Friday, February 22, 2008

Whiskey, Tango, Foxtrot????

Folks, this is a public service announcement right here. Anyone who works with horses, or knows someone who does, needs to pay attention to this.

There is a man out there, advertising that he has the final solution to a bucking horse, a device that will stop the buck in its tracks, which is humane and an effective training tool.

He's full of shit.

I refuse to link to the site here, but I will tell you the name of the device. It is the Barnes No Buck Horse Trainer. Look it up if you like.

This device is an adjustable leather halter, with aircraft cable run through pulleys on the ends of the cheek pieces, up and around the ears of the horse. Once you have the halter on, you simply tie a rein to the conveniently looped ends of the cable, and hook it over your saddle horn.

I'm going to quote here the inventor himself on the effect of the device.

"It can't buck you - when he puts his head down it puts pressure on the nerves and paralyzes the horse. A horse can't buck very hard with its head up."

W. T. F.

Ok let's take this one step at a time for those of my readers who may not be familiar with one of the basic concepts of horse training for fun and profit.

The entire basis of training a prey animal is, at its heart, pressure, and release. The main response of an animal which has the instincts of those who are hunted is to move away from pressure. This may sound backwards on some things, but let me explain.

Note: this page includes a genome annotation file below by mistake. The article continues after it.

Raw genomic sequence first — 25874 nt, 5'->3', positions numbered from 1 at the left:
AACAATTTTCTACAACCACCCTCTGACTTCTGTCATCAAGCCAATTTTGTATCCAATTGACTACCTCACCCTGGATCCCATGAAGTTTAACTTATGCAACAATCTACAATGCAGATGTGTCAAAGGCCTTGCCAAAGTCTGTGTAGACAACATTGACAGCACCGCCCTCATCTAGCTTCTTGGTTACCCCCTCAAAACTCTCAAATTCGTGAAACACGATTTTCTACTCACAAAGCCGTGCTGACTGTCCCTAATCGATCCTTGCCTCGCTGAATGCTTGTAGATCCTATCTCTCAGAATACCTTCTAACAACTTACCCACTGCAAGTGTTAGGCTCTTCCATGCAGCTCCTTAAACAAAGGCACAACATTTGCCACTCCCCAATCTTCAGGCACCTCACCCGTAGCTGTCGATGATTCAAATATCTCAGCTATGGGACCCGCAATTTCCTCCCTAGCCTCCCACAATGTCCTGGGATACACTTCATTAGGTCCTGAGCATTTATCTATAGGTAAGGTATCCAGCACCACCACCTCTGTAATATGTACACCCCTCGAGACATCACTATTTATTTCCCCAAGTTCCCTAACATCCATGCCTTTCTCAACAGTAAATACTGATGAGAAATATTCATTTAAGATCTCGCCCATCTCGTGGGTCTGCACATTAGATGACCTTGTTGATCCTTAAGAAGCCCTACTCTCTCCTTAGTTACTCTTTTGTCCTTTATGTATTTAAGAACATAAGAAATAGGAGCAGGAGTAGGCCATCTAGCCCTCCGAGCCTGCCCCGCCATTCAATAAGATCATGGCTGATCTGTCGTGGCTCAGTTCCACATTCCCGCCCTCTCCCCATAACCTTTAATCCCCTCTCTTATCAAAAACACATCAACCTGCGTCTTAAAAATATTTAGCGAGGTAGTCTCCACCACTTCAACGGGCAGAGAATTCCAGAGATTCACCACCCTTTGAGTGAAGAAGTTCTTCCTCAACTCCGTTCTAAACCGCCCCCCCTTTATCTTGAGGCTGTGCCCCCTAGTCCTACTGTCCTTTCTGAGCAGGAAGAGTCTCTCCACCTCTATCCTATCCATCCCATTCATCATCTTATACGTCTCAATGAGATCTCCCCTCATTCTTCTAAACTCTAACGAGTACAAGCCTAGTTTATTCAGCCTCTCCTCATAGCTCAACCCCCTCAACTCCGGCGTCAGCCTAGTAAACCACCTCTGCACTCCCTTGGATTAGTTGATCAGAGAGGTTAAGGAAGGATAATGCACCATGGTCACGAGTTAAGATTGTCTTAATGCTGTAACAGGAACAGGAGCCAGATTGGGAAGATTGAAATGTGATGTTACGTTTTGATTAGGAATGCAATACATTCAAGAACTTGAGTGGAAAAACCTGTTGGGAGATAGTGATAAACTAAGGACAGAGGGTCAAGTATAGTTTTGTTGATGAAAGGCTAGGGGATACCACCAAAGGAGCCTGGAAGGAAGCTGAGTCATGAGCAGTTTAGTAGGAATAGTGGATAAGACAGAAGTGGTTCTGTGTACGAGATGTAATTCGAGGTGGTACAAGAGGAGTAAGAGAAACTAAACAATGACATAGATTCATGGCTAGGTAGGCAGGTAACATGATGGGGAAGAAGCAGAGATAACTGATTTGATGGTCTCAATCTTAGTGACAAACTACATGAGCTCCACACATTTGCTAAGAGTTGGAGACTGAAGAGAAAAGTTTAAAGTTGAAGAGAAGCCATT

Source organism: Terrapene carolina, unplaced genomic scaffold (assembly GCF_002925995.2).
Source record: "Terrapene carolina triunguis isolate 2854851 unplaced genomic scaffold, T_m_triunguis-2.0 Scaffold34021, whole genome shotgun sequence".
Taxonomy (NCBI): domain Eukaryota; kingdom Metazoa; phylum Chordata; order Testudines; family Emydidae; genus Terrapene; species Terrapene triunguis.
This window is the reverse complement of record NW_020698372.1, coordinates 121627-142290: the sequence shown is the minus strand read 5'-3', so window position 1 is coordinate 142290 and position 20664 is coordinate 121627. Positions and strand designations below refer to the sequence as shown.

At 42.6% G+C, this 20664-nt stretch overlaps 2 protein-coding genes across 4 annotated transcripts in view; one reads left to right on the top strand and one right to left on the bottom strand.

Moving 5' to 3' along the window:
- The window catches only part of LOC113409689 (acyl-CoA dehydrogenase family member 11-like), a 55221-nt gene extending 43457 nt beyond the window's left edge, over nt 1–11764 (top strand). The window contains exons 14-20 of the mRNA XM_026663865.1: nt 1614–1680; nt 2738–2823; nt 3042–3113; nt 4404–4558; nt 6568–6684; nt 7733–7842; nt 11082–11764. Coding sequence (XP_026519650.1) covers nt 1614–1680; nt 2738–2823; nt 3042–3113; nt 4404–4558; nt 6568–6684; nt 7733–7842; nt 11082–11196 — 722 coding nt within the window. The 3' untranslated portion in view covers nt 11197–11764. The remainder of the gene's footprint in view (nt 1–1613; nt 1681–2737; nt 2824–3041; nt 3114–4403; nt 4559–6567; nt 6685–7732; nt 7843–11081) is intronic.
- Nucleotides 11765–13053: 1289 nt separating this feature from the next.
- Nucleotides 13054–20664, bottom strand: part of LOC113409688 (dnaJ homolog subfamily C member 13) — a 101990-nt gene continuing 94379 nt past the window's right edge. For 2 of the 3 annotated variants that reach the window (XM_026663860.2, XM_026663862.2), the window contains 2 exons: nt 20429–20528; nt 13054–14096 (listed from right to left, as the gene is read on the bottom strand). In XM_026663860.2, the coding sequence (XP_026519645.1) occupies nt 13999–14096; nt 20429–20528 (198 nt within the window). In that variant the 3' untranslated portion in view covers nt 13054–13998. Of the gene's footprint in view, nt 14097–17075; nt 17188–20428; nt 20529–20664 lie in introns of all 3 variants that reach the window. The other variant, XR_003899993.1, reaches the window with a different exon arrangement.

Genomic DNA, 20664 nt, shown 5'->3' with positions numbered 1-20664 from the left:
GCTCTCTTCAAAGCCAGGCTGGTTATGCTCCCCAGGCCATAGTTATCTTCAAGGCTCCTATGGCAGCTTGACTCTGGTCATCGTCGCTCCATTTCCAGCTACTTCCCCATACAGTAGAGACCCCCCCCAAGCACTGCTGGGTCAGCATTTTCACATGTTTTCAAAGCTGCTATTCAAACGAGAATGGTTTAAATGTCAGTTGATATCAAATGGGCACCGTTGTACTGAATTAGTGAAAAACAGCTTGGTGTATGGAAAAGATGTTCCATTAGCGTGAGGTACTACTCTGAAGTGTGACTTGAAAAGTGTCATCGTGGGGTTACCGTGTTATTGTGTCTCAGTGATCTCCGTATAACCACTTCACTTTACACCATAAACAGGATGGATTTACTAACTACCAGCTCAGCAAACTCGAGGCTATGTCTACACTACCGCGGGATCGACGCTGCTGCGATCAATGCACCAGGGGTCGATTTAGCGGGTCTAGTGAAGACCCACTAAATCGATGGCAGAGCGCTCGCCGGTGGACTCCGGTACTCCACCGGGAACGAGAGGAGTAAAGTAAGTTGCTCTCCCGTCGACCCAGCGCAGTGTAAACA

When you are teaching a horse to drive, that is, teaching him what you want when you direct him with the reins one way or another, you pull on the rein on the side you want him to go. By moving in that direction he is positioning his body and his head to ease that pressure, moving the point of contact away from the direction the pressure is coming from.

Same thing on round penning. You put "pressure" on the back half of the horse in the form of body language, a swinging rope, or a lunge whip making noise, and they move forward. Move your body to be in front of his shoulder and you've moved the pressure from the back to the front, and he slows or stops.

In this way we make doing what we want the horse to do the easy thing for it to do. Consistent application of pressure and release will get you from Point A to Point B in a consistent fashion, is easy for the horse to learn, and is a solid foundation on which to build a relationship of trust with your horsey friend.